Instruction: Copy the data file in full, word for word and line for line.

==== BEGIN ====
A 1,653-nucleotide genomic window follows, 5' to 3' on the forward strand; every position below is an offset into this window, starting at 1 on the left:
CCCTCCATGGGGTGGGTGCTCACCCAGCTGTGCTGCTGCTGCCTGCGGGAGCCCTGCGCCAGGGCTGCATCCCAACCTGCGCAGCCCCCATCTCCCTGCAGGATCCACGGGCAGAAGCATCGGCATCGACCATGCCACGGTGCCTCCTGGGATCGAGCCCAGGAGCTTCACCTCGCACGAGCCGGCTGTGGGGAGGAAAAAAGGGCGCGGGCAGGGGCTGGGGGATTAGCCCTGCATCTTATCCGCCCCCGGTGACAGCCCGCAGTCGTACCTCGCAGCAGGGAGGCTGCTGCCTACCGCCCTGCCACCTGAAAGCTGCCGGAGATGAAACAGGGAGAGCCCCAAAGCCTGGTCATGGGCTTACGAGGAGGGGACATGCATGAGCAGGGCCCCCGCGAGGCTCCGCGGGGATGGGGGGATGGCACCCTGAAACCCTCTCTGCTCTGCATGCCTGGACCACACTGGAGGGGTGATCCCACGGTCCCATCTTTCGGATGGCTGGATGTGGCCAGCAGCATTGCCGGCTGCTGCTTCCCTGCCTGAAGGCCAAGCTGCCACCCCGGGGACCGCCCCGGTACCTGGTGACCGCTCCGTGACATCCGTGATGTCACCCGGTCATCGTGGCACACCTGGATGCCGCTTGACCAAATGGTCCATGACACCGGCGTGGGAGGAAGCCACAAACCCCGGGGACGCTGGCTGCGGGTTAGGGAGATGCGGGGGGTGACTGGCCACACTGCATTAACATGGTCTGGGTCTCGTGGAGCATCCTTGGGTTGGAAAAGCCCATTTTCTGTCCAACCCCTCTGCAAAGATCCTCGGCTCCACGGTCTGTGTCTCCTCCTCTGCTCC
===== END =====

A 1,653-nucleotide genomic window follows, 5' to 3' on the forward strand; every position below is an offset into this window, starting at 1 on the left:
CCCTCCATGGGGTGGGTGCTCACCCAGCTGTGCTGCTGCTGCCTGCGGGAGCCCTGCGCCAGGGCTGCATCCCAACCTGCGCAGCCCCCATCTCCCTGCAGGATCCACGGGCAGAAGCATCGGCATCGACCATGCCACGGTGCCTCCTGGGATCGAGCCCAGGAGCTTCACCTCGCACGAGCCGGCTGTGGGGAGGAAAAAAGGGCGCGGGCAGGGGCTGGGGGATTAGCCCTGCATCTTATCCGCCCCCGGTGACAGCCCGCAGTCGTACCTCGCAGCAGGGAGGCTGCTGCCTACCGCCCTGCCACCTGAAAGCTGCCGGAGATGAAACAGGGAGAGCCCCAAAGCCTGGTCATGGGCTTACGAGGAGGGGACATGCATGAGCAGGGCCCCCGCGAGGCTCCGCGGGGATGGGGGGATGGCACCCTGAAACCCTCTCTGCTCTGCATGCCTGGACCACACTGGAGGGGTGATCCCACGGTCCCATCTTTCGGATGGCTGGATGTGGCCAGCAGCATTGCCGGCTGCTGCTTCCCTGCCTGAAGGCCAAGCTGCCACCCCGGGGACCGCCCCGGTACCTGGTGACCGCTCCGTGACATCCGTGATGTCACCCGGTCATCGTGGCACACCTGGATGCCGCTTGACCAAATGGTCCATGACACCGGCGTGGGAGGAAGCCACAAACCCCGGGGACGCTGGCTGCGGGTTAGGGAGATGCGGGGGGTGACTGGCCACACTGCATTAACATGGTCTGGGTCTCGTGGAGCATCCTTGGGTTGGAAAAGCCCATTTTCTGTCCAACCCCTCTGCAAAGATCCTCGGCTCCACGGTCTGTGTCTCCTCCTCTGCTCC